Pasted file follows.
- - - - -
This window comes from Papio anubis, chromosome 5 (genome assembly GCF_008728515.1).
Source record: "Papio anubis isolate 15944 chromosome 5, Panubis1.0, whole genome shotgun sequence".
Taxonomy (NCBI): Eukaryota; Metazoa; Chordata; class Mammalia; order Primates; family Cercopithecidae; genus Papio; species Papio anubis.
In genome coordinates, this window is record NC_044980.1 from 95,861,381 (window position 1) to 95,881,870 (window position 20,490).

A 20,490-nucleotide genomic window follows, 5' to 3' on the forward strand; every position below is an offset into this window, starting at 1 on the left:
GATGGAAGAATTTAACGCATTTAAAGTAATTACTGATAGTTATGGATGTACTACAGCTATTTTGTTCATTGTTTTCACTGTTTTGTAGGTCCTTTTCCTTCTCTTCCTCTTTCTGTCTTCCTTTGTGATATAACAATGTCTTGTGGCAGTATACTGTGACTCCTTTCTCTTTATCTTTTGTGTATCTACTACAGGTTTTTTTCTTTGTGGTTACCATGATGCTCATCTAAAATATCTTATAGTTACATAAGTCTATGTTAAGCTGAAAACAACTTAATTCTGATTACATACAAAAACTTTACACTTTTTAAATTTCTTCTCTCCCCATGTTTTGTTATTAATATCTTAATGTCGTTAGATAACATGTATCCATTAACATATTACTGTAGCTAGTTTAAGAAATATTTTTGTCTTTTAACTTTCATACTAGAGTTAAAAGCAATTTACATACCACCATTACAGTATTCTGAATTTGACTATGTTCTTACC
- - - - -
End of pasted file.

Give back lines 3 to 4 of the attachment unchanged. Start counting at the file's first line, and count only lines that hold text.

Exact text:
Taxonomy (NCBI): Eukaryota; Metazoa; Chordata; class Mammalia; order Primates; family Cercopithecidae; genus Papio; species Papio anubis.
In genome coordinates, this window is record NC_044980.1 from 95,861,381 (window position 1) to 95,881,870 (window position 20,490).